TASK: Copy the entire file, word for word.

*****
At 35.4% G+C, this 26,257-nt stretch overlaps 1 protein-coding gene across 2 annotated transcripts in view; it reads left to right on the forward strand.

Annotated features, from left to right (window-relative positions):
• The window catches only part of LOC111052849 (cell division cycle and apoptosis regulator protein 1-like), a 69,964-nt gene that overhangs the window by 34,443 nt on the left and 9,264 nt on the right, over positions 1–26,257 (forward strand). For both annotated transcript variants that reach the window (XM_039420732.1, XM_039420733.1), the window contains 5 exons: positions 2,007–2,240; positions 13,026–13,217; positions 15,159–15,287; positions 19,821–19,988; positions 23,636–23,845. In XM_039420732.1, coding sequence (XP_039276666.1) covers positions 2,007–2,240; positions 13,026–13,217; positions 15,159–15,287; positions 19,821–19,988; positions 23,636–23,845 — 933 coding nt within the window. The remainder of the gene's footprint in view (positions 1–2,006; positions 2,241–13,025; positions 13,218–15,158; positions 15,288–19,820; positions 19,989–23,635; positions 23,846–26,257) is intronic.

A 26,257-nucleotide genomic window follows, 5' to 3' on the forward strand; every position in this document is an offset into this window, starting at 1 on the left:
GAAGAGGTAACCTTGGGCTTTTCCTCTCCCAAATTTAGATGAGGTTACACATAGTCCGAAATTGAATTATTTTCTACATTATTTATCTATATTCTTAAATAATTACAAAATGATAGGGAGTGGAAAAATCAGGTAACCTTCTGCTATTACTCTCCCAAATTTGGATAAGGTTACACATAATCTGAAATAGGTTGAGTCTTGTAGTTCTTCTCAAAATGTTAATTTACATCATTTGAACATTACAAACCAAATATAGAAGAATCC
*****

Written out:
At 35.4% G+C, this 26,257-nt stretch overlaps 1 protein-coding gene across 2 annotated transcripts in view; it reads left to right on the forward strand.

Annotated features, from left to right (window-relative positions):
• The window catches only part of LOC111052849 (cell division cycle and apoptosis regulator protein 1-like), a 69,964-nt gene that overhangs the window by 34,443 nt on the left and 9,264 nt on the right, over positions 1–26,257 (forward strand). For both annotated transcript variants that reach the window (XM_039420732.1, XM_039420733.1), the window contains 5 exons: positions 2,007–2,240; positions 13,026–13,217; positions 15,159–15,287; positions 19,821–19,988; positions 23,636–23,845. In XM_039420732.1, coding sequence (XP_039276666.1) covers positions 2,007–2,240; positions 13,026–13,217; positions 15,159–15,287; positions 19,821–19,988; positions 23,636–23,845 — 933 coding nt within the window. The remainder of the gene's footprint in view (positions 1–2,006; positions 2,241–13,025; positions 13,218–15,158; positions 15,288–19,820; positions 19,989–23,635; positions 23,846–26,257) is intronic.

A 26,257-nucleotide genomic window follows, 5' to 3' on the forward strand; every position in this document is an offset into this window, starting at 1 on the left:
GAAGAGGTAACCTTGGGCTTTTCCTCTCCCAAATTTAGATGAGGTTACACATAGTCCGAAATTGAATTATTTTCTACATTATTTATCTATATTCTTAAATAATTACAAAATGATAGGGAGTGGAAAAATCAGGTAACCTTCTGCTATTACTCTCCCAAATTTGGATAAGGTTACACATAATCTGAAATAGGTTGAGTCTTGTAGTTCTTCTCAAAATGTTAATTTACATCATTTGAACATTACAAACCAAATATAGAAGAATCC